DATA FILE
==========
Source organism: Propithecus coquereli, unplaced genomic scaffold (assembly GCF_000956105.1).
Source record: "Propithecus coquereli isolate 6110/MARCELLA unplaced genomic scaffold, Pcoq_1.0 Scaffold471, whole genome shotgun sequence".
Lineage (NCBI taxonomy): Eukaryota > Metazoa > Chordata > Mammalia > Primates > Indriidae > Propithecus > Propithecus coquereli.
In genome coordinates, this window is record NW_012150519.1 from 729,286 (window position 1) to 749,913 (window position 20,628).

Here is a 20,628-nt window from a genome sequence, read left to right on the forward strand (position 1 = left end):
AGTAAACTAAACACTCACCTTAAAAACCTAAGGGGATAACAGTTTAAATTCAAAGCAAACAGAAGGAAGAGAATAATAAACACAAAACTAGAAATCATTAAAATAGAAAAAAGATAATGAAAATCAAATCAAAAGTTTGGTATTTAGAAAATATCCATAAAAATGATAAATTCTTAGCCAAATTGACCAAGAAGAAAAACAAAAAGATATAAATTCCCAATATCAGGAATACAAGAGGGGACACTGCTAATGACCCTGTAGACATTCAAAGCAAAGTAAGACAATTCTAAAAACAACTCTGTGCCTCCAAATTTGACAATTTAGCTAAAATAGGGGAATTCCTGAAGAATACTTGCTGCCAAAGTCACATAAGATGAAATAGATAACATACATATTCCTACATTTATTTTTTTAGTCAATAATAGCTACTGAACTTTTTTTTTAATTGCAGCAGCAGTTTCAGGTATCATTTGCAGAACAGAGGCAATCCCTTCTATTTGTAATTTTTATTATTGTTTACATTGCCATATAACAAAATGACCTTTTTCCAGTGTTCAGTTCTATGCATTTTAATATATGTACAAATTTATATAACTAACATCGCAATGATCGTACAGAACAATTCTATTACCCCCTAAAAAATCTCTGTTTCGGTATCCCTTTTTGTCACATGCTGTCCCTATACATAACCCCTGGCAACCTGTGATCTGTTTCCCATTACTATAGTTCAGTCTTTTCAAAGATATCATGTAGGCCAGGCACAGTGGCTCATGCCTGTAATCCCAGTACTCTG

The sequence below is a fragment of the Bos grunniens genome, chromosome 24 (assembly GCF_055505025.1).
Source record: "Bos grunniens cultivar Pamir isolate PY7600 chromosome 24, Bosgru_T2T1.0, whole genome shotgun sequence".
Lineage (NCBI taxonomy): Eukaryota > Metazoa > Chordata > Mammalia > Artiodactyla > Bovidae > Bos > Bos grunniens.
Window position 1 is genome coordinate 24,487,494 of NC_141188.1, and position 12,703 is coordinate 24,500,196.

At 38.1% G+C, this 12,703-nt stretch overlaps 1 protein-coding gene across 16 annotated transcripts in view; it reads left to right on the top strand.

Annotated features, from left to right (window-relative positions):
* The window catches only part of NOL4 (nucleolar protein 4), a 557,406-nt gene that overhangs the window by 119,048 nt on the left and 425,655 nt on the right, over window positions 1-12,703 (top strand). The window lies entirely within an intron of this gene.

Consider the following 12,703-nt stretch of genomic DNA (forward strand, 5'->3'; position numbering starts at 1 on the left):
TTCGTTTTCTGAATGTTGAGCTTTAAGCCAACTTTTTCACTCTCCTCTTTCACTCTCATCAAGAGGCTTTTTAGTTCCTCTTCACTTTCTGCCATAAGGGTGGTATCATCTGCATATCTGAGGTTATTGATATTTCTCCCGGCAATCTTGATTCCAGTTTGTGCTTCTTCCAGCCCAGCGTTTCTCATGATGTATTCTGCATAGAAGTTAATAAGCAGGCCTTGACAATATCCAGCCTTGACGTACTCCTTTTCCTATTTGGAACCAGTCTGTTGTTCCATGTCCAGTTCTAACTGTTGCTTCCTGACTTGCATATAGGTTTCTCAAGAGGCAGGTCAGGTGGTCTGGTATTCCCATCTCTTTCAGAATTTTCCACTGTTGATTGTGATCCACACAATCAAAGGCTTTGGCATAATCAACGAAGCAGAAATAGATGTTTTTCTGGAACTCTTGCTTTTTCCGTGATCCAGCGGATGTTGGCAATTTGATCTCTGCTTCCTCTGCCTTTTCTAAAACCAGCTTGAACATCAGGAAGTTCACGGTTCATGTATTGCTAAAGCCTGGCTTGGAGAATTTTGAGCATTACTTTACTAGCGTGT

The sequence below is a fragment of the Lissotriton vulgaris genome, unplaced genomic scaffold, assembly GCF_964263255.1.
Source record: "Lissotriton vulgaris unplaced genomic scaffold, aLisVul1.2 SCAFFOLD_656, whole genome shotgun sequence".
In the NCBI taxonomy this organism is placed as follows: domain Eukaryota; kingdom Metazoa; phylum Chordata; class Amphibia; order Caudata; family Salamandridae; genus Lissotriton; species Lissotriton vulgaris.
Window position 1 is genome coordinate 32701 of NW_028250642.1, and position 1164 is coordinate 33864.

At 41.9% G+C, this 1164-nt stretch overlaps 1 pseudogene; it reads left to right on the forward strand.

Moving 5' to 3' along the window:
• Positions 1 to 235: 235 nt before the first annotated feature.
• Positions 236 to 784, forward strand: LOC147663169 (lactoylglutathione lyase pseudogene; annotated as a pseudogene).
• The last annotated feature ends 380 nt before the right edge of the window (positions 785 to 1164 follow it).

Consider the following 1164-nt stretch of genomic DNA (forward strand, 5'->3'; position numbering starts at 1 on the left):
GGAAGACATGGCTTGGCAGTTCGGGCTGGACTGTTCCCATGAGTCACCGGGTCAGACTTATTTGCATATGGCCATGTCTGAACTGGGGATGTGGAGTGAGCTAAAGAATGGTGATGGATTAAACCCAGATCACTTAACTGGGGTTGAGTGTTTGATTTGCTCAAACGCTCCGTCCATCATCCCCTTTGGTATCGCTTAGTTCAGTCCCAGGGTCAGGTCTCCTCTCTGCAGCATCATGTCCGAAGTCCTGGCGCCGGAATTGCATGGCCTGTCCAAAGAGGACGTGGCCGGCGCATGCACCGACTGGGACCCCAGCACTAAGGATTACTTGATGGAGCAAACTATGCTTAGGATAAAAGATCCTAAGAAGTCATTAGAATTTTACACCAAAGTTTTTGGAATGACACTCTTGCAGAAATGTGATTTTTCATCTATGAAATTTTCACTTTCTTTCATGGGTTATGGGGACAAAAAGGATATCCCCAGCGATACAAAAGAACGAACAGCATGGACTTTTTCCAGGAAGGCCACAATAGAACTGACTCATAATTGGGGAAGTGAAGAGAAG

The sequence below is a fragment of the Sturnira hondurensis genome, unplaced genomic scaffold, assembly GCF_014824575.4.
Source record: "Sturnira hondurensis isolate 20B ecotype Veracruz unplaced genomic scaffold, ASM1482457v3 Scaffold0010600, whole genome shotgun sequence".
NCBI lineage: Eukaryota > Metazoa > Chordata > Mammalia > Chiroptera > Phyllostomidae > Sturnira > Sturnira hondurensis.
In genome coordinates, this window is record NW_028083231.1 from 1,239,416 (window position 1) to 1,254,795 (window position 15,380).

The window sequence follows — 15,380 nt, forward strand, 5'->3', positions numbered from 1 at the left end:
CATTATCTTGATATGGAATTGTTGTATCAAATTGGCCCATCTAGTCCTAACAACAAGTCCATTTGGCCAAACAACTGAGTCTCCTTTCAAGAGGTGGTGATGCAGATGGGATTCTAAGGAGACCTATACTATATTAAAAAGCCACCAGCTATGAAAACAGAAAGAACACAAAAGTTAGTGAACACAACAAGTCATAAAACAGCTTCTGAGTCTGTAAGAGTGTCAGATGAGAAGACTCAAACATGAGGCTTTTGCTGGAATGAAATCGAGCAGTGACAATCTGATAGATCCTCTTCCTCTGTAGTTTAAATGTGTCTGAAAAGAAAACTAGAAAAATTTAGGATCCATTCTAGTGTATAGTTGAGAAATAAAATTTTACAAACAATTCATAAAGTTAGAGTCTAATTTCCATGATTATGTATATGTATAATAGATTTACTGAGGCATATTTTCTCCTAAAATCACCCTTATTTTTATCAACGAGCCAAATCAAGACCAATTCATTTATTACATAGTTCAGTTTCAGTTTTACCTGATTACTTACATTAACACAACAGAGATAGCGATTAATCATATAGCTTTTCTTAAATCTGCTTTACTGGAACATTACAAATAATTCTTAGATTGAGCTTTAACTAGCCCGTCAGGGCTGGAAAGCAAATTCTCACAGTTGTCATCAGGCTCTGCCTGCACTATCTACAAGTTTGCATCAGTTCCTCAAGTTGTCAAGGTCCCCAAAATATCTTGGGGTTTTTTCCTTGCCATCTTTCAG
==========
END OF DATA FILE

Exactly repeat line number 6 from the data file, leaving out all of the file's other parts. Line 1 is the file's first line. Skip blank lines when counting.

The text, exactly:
AGTAAACTAAACACTCACCTTAAAAACCTAAGGGGATAACAGTTTAAATTCAAAGCAAACAGAAGGAAGAGAATAATAAACACAAAACTAGAAATCATTAAAATAGAAAAAAGATAATGAAAATCAAATCAAAAGTTTGGTATTTAGAAAATATCCATAAAAATGATAAATTCTTAGCCAAATTGACCAAGAAGAAAAACAAAAAGATATAAATTCCCAATATCAGGAATACAAGAGGGGACACTGCTAATGACCCTGTAGACATTCAAAGCAAAGTAAGACAATTCTAAAAACAACTCTGTGCCTCCAAATTTGACAATTTAGCTAAAATAGGGGAATTCCTGAAGAATACTTGCTGCCAAAGTCACATAAGATGAAATAGATAACATACATATTCCTACATTTATTTTTTTAGTCAATAATAGCTACTGAACTTTTTTTTTAATTGCAGCAGCAGTTTCAGGTATCATTTGCAGAACAGAGGCAATCCCTTCTATTTGTAATTTTTATTATTGTTTACATTGCCATATAACAAAATGACCTTTTTCCAGTGTTCAGTTCTATGCATTTTAATATATGTACAAATTTATATAACTAACATCGCAATGATCGTACAGAACAATTCTATTACCCCCTAAAAAATCTCTGTTTCGGTATCCCTTTTTGTCACATGCTGTCCCTATACATAACCCCTGGCAACCTGTGATCTGTTTCCCATTACTATAGTTCAGTCTTTTCAAAGATATCATGTAGGCCAGGCACAGTGGCTCATGCCTGTAATCCCAGTACTCTG